Games often try to do everything. Some have multiple engines to handle their different systems; platformers have driving bits, and RPGs have action minigames. This is despite the fact that the best known designers — Wright, Crawford, Meiers – say it’s better to make a deep game by the simple interaction of a few parts than to try to do everything. The adage is it’s better to do a few things well than a lot of things poorly.
There are, though, some designers who seem not only content with not sticking to only a few things but who go on record declaring such. David Jaffe has said that he wants to make games that are entirely one offs. He means he doesn’t want to go the traditional route of making an engine, creating some environments and some puzzles to solve/enemies to kill. He wants each scene in the game to be different from the last, a sort of enormous minigame if you will. (Some will argue that he is just replacing a more conventional engine with one that’s mostly QTE. This is true but his approach is sufficiently different that it’s worthwhile to discuss it as a separate strategy for game design.)
Jaffe’s design plan can work. God of War somewhat followed this concept, and I think Shenmue did to a degree as well. Then there are games of only minigames like Wario Ware, which is not just very successful but is very good. If these games can integrate so many one offs into their design and still excel, why are there still so many good games that feel like they have extra engines tacked on? And why do some games, like Super Star Saga, manage to pull off many minigames and still work despite not venturing anywhere near Jaffe’s design concept of all one offs?
The most obvious answer is quality. Super Star Saga’s mingames follow the lead of its main gameplay, they are fun and original. They range from traditional — traversing caverns in a speeding cart, a modified game of Tetris — to traditional but odd — jump roping — to just odd — tie dying shirts for an animate bean, and doing a speed run through the ocean while surfing on Luigi. There are games beside Super Star Saga with tacked on features and minigames that are fun independently of the rest of the game, though, so quality alone cannot be the full answer.
Integration is as important as quality. Some games have you battling demons then snow boarding, alternating. This may somehow be plausible, but most likely, even if the snowboarding bits are fun, will come off as a tacked on feature that can be put on the back of the box and in press releases.
The difference, or lack of a difference, between a game’s main gameplay and minigames is crucial to integration. Super Star Saga is something of an original (reminiscent of Paper Mario) hybrid between a platformer and RPG, allowing you to mash buttons mid turn based battle to inflict more damage or dodge incoming attacks. Button mashing is also used to perform some significant platforming (in fact, there are a few left to right scrolling areas that play out like Super Mario Brothers 1) and puzzle solving outside battle. The puzzles generally have you make use of abilities your characters have in new patterns: Mario can use a hammer to smash Luigi into the ground, or Luigi can use a hammer to shrink Mario, if hit with a hammer on special tiles, Luigi becomes a surfboard, if Mario drinks some water and then Luigi hits him with a hammer, Mario spits the water across the board, and so on. Thus, most of the minigames make use of actions that you have already been performing throughout the game.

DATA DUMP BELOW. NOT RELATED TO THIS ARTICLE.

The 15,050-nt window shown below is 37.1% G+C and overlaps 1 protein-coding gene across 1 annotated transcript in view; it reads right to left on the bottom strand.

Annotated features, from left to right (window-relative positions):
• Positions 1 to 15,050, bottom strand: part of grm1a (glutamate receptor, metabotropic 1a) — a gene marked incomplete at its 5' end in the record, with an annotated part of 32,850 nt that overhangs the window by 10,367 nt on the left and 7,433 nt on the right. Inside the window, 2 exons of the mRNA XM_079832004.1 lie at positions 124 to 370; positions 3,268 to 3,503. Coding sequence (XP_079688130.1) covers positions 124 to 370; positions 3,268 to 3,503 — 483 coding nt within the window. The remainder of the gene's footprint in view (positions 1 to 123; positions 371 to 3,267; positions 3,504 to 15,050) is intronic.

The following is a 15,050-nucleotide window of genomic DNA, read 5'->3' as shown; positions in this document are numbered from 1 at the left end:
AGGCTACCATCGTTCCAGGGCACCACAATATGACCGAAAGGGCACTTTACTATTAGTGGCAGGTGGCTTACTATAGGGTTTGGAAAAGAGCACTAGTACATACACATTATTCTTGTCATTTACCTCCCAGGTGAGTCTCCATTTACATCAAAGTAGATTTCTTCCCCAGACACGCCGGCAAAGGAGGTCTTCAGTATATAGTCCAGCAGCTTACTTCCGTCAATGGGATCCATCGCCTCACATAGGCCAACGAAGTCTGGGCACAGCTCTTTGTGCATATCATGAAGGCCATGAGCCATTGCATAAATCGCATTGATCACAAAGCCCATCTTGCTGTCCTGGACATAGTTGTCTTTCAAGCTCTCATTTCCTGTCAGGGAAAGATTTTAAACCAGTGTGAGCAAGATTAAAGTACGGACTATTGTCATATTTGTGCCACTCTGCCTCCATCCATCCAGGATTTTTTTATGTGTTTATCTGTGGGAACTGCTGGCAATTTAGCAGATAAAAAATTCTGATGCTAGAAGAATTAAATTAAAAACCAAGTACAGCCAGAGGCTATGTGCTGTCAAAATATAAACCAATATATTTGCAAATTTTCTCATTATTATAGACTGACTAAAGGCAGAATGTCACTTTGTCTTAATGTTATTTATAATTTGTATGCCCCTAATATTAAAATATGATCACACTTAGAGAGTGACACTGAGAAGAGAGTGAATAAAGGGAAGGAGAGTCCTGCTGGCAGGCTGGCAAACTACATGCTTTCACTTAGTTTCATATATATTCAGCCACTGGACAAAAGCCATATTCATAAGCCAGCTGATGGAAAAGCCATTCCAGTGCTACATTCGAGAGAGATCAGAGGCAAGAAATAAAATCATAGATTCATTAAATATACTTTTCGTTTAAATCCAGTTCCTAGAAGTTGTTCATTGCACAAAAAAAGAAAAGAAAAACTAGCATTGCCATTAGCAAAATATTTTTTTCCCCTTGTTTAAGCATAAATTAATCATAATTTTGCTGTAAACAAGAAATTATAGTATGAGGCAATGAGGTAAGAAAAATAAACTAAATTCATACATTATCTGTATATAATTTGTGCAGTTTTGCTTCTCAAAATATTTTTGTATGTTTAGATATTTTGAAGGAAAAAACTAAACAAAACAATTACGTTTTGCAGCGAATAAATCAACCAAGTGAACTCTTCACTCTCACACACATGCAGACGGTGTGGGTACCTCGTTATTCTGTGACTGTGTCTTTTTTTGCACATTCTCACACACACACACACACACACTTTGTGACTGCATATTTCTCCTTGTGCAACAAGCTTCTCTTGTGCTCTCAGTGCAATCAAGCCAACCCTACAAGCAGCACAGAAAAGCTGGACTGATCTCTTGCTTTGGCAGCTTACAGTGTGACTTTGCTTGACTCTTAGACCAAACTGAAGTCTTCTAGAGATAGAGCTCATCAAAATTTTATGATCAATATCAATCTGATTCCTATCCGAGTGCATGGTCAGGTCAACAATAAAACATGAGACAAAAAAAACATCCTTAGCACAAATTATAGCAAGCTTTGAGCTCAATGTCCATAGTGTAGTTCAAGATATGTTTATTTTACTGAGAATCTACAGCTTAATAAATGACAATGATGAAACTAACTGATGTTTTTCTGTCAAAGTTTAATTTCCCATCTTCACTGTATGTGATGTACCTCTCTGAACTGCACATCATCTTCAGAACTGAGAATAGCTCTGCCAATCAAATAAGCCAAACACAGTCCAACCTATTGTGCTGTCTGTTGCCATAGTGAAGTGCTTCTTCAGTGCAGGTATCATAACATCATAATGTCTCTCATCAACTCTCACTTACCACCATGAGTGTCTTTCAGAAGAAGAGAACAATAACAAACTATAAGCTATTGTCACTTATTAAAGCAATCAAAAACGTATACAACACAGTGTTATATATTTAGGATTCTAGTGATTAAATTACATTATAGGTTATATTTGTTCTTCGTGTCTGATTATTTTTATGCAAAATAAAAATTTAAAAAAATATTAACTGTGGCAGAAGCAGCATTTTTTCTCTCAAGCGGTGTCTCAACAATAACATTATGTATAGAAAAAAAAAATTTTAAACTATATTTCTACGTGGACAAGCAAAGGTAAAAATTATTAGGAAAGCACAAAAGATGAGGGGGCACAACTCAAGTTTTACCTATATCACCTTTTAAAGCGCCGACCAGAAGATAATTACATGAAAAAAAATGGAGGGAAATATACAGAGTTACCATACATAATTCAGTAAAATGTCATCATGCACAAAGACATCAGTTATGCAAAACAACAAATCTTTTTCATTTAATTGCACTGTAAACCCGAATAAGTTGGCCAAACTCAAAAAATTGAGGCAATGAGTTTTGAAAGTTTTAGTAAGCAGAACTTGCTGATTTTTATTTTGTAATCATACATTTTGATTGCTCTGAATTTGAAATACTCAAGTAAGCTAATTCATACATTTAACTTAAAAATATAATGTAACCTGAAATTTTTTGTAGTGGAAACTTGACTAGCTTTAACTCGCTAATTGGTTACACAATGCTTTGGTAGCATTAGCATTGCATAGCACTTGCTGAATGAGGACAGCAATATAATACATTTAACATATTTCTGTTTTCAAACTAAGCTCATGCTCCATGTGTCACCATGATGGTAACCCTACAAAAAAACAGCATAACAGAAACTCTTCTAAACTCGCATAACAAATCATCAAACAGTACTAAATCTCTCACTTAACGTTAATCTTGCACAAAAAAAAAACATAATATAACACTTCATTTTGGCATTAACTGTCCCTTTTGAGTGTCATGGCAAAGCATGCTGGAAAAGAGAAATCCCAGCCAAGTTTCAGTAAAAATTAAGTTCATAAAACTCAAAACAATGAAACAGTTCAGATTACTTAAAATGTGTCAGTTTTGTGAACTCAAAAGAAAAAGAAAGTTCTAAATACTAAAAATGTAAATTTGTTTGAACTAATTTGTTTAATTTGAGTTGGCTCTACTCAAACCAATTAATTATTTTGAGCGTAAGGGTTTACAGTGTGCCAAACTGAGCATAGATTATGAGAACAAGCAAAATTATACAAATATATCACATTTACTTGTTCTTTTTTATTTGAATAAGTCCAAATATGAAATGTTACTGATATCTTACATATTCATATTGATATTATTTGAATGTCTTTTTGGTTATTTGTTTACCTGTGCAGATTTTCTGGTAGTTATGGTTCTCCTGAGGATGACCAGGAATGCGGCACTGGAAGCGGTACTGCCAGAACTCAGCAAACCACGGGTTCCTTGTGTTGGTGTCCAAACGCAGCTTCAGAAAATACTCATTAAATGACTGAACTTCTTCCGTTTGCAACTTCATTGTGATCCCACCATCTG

In addition to integrating minigames into the regular gameplay, Super Star Saga’s exceptional script and localization seamlessly work the games into the overall plot in most cases. The main villian’s sidekick, Fawful, is probably the funniest video game character I’ve ever encountered:
“EEHYAH HA HA! I am the great Cackletta’s most best pupil, who is named Fawful! I am here, laughing at you! If you are giving us the chase just to get your silly princess’s voice, then you are idiots of foolishness! Princess Peach’s sweet voice will soon be the bread that makes the sandwich of Cackletta’s desires! And this battle shall be the delicious mustard on that bread! The mustard of your doom!”
The minigames in Super Star Saga that shouldn’t fit well with the story never come off as just stuck in willy nilly because the game embraces an absurd and hilarious randomness; almost anything fits well.
While the minigames are very well integrated into Super Star Saga as a whole, they also make up a small percentage of gameplay time. A majority of the game is spent doing the aforementioned platforming, puzzle solving and battling. This is important because the unnamed games I have been complaining about often attempt to elevate the non-essential game engines to something like a quarter of playtime, which is far too long to play a game that is barely related to the main game and that uses few of the same play mechanics.
It seems the best design choice is to follow the greats — you will not see a separate battle engine and game in Civilization 5 — and focus primarily on your main mechanics, or go Jaffe’s and Suzuki’s route of making nearly everything a one time affair. If a game must have more stuff to do, say because the PR people demand another bullet point on the back of the case, follow AlphaDream’s lead. Make the parts that are separate from the main game as much fun as the main game, integrate them both in the plot and the gameplay mechanics, and do not allow them to feel like a chore by making them too frequent.